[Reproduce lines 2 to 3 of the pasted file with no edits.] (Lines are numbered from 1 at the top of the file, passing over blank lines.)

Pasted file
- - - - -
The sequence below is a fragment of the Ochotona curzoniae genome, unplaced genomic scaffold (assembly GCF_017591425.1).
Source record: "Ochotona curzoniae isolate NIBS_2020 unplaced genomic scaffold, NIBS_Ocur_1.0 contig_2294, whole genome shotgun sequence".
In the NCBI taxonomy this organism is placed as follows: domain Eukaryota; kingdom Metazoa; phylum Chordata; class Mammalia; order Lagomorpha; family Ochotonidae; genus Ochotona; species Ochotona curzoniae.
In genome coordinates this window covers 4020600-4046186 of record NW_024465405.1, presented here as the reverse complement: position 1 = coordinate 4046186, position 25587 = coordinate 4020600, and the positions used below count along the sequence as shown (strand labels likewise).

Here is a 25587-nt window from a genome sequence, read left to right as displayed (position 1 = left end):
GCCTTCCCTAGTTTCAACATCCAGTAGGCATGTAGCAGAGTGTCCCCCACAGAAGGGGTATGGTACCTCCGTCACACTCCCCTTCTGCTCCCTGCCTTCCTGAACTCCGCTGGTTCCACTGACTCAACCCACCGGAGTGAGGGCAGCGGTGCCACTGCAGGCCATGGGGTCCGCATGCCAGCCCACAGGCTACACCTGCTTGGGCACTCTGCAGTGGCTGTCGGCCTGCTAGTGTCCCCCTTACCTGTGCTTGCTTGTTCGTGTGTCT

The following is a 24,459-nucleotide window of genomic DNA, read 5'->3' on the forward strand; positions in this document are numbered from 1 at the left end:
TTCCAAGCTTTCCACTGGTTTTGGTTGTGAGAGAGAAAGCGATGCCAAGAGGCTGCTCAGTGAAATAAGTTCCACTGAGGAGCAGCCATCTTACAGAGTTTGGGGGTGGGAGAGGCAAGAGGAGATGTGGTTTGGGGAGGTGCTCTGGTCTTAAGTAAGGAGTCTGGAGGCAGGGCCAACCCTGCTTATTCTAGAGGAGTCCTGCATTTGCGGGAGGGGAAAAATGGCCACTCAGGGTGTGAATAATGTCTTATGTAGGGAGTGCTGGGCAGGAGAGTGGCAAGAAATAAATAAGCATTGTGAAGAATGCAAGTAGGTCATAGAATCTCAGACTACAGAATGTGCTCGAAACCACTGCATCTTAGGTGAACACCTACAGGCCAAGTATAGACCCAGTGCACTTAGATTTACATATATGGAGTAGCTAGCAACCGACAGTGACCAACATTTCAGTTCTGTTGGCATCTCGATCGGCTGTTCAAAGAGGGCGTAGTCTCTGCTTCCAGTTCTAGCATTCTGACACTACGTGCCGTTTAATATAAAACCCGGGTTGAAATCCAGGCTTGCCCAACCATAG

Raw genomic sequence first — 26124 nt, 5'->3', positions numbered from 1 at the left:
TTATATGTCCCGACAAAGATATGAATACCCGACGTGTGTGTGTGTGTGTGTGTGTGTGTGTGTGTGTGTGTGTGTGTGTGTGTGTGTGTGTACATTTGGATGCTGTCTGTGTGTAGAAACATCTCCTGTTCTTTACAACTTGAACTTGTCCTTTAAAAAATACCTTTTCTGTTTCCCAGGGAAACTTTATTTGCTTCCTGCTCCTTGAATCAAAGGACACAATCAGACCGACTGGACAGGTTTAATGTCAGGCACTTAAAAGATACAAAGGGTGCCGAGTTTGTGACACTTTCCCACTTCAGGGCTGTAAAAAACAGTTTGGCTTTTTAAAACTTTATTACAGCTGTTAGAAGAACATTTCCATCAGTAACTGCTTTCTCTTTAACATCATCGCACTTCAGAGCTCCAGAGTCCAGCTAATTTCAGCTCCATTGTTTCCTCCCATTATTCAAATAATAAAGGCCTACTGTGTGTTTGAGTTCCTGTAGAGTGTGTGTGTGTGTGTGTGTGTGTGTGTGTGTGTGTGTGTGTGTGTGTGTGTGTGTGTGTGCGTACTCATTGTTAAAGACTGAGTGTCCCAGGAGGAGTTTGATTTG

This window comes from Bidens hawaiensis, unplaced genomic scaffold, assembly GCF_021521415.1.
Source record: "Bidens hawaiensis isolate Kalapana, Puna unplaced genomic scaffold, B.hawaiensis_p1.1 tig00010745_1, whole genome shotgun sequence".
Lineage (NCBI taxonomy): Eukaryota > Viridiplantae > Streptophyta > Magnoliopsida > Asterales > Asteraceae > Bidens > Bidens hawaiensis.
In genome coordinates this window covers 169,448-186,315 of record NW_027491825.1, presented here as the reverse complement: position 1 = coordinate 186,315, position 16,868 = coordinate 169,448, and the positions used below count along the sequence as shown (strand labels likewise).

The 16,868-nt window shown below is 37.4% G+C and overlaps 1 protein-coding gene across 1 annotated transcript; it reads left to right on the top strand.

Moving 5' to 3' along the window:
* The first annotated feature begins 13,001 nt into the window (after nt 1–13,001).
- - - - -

Source record: "Ochotona curzoniae isolate NIBS_2020 unplaced genomic scaffold, NIBS_Ocur_1.0 contig_2294, whole genome shotgun sequence".
In the NCBI taxonomy this organism is placed as follows: domain Eukaryota; kingdom Metazoa; phylum Chordata; class Mammalia; order Lagomorpha; family Ochotonidae; genus Ochotona; species Ochotona curzoniae.